There was a time when people didn’t smile for portraits. You’ve seen those old 19th Century photos where stiff poses and blank stares was the norm. Of course, the reason why people looked so expressionless in some of the oldest photos is because an exposure could last minutes; a portrait sitter had to remain absolutely still for quite awhile. Imagine trying to hold a smile for three or more minutes.
Fast-forward to the 1970s through the 90s. Plenty of smiles, but if you take a look at everything from family portraiture to school formals to local shopping mall glamour portraits, any of us who were around back then are probably guilty of participating in some silly-looking pictures. When I say “silly-looking,” I’m being kind.
Portraits of Our Time
Now? Well, you can find plenty of duck lips and butt-forward shots on Instagram these days. It’s the year 2020, folks. We don’t have flying cars yet, but apparently everyone is their own best portrait photographer now. And we take those awesome portraits with our phones! Who would’ve guessed? But the poses and expressions that we think of as normal and natural now…let’s just say, they’re going to look pretty silly to someone someday.
That’s how it goes.
As photographers, we want to create portraits that our subjects are going to value, not just now, but as the years go by. At the same time, we want to give people what they want. And people often want what they see as the contemporary look. Some of those looks won’t hold up very well over time. But what are you going to do?
“Timeless” portraiture is all good and well, but it’s not always possible. And I’d argue, it shouldn’t always be the desired look; we live here and now, and whatever that looks like should probably be represented in portraits of people from our time. If all portraits were timeless, then how’d we be able to make fun of our 1980s selves?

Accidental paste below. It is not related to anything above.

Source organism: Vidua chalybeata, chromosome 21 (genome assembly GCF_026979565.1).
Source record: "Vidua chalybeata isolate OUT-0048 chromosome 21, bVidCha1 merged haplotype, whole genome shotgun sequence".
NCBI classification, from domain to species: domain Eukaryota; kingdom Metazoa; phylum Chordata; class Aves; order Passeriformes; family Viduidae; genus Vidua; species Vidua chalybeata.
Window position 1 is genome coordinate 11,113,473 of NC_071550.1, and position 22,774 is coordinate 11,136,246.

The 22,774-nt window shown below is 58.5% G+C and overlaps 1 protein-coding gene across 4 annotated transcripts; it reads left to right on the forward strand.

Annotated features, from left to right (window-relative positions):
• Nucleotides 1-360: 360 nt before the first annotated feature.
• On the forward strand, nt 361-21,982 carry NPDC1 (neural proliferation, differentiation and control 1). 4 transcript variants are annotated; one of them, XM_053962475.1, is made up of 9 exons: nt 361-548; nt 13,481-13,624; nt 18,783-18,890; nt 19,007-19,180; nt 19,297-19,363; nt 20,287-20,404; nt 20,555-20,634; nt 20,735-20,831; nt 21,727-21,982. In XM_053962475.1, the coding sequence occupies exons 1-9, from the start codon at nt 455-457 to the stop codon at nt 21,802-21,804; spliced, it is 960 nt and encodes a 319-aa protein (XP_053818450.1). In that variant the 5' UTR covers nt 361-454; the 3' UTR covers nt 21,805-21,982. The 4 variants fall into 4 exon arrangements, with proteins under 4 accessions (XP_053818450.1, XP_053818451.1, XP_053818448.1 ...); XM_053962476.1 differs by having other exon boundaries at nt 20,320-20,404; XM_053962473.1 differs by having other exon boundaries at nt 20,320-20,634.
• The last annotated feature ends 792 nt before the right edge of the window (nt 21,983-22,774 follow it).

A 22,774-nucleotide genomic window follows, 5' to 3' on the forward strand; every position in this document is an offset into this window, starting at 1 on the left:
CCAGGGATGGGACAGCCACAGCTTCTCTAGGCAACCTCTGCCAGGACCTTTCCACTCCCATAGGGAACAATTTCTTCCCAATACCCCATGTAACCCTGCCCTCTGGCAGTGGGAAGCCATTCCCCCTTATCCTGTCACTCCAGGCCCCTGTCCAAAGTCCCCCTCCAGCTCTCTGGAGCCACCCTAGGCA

Professional Photographers Still Need to Make Good Portraits
Let’s face it, professional portrait photographers bank on their ability to make people look their best in front of the camera. That’s number one. That’s what increases orders, gets that repeat business, and encourages referrals. I teach photographers about portrait lighting, but I don’t spend a lot of time on basic posing and expressions. And my reasons for that have to do with my approach to posing in general.
Now, there’s a whole industry built around teaching posing techniques, because there are so many of us who struggle with directing our subjects; how to stand, where to place the arms and hands, which way to tilt the head. Many of us just want guidance, or better yet, some formula or system or method that we can plug into any portrait session. But by applying a formula, might we end up with obviously formulaic results?
It’s quite possible that we spend too much time worrying about the “right” or best way to direct people into poses. Maybe the goal shouldn’t be to conform to some photo guru’s notion of what makes a well-posed, modern portrait. If we’ve learned anything about modern portraiture, we’ve learned that it isn’t modern for very long. Not that that’s always a bad thing, but it’s true.
Perhaps a better approach might be to strive for realness when it comes to pictures of people. A real, unforced expression. A real and relaxed pose. I mean, you can find all sorts of instruction from portrait gurus about how to use tricks and techniques to get people to look “better” for pictures. But I think I’d much prefer a lesson in getting people comfortable enough in front of the camera to just be themselves.
Yes, you absolutely have to know how to setup and use your lighting, but learning how to build rapport and make your subject feel comfortable and confident in front of the camera is just as important. That’s what I try to work on with each portrait subject or model, and if I work with them again, it’s easier the next time, but I still make an effort.
The best-looking portraits, in my opinion, are the ones that don’t look posed at all.
I talk about working with portrait subjects, models and otherwise, pretty often in my videos. Here’s one that comes to mind as I finish out this post: